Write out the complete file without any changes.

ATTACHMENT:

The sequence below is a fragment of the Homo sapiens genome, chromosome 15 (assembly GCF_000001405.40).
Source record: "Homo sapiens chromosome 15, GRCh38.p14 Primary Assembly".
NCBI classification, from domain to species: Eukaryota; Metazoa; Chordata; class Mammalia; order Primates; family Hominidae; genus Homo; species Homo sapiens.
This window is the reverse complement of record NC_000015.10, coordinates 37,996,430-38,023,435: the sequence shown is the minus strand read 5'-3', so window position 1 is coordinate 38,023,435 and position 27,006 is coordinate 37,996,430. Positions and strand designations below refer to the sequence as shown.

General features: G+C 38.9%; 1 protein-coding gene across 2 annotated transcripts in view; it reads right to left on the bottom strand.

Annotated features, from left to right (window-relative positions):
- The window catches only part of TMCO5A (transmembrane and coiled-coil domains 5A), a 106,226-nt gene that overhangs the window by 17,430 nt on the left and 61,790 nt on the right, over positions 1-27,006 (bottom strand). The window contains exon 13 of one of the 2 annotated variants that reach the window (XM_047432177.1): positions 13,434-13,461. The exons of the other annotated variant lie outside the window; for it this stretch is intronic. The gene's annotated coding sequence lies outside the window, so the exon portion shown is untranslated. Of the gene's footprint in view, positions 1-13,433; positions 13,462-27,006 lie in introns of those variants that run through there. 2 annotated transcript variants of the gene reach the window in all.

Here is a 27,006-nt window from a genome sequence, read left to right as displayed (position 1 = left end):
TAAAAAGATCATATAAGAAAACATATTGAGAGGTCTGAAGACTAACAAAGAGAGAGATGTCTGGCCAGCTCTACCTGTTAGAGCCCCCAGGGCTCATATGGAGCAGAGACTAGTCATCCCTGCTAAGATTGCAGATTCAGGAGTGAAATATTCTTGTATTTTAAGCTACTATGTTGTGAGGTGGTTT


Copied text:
The sequence below is a fragment of the Homo sapiens genome, chromosome 15 (assembly GCF_000001405.40).
Source record: "Homo sapiens chromosome 15, GRCh38.p14 Primary Assembly".
NCBI classification, from domain to species: Eukaryota; Metazoa; Chordata; class Mammalia; order Primates; family Hominidae; genus Homo; species Homo sapiens.
This window is the reverse complement of record NC_000015.10, coordinates 37,996,430-38,023,435: the sequence shown is the minus strand read 5'-3', so window position 1 is coordinate 38,023,435 and position 27,006 is coordinate 37,996,430. Positions and strand designations below refer to the sequence as shown.

General features: G+C 38.9%; 1 protein-coding gene across 2 annotated transcripts in view; it reads right to left on the bottom strand.

Annotated features, from left to right (window-relative positions):
- The window catches only part of TMCO5A (transmembrane and coiled-coil domains 5A), a 106,226-nt gene that overhangs the window by 17,430 nt on the left and 61,790 nt on the right, over positions 1-27,006 (bottom strand). The window contains exon 13 of one of the 2 annotated variants that reach the window (XM_047432177.1): positions 13,434-13,461. The exons of the other annotated variant lie outside the window; for it this stretch is intronic. The gene's annotated coding sequence lies outside the window, so the exon portion shown is untranslated. Of the gene's footprint in view, positions 1-13,433; positions 13,462-27,006 lie in introns of those variants that run through there. 2 annotated transcript variants of the gene reach the window in all.

Here is a 27,006-nt window from a genome sequence, read left to right as displayed (position 1 = left end):
TAAAAAGATCATATAAGAAAACATATTGAGAGGTCTGAAGACTAACAAAGAGAGAGATGTCTGGCCAGCTCTACCTGTTAGAGCCCCCAGGGCTCATATGGAGCAGAGACTAGTCATCCCTGCTAAGATTGCAGATTCAGGAGTGAAATATTCTTGTATTTTAAGCTACTATGTTGTGAGGTGGTTT